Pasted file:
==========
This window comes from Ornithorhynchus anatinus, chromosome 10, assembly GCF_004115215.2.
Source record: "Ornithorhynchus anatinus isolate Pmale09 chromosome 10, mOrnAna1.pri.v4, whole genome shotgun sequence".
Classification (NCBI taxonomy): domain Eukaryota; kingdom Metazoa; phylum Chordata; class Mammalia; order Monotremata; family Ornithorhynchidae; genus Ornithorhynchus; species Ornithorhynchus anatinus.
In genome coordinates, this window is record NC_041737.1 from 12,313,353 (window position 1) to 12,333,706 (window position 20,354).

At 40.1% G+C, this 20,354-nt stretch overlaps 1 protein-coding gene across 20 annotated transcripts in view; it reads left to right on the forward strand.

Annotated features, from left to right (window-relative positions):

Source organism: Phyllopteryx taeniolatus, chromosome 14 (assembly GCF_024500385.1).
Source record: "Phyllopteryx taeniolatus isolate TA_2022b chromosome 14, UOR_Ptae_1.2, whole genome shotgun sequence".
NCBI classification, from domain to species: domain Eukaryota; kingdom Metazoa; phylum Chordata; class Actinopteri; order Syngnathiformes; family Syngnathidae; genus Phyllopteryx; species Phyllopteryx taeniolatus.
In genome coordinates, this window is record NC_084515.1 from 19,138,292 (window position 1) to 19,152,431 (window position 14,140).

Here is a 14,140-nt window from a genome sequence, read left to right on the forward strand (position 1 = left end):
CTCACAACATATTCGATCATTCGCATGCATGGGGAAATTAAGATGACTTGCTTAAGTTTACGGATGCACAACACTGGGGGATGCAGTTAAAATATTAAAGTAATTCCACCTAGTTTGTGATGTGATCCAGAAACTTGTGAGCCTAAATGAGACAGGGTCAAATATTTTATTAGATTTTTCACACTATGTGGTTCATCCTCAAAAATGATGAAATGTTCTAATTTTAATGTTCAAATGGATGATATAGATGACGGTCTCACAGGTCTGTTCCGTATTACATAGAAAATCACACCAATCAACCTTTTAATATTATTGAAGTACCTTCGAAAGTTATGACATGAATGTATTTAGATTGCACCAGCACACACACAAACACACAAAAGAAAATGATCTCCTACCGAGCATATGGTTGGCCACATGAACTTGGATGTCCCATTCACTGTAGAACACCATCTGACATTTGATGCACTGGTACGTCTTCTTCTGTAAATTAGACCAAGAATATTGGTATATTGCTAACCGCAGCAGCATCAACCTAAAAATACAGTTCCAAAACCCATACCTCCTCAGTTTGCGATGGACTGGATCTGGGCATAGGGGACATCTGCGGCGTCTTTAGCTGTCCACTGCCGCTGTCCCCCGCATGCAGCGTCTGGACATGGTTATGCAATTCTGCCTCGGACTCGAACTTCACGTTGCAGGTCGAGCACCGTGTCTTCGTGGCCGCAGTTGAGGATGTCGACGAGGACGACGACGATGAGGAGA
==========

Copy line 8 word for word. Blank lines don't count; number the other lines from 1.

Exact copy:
Source record: "Phyllopteryx taeniolatus isolate TA_2022b chromosome 14, UOR_Ptae_1.2, whole genome shotgun sequence".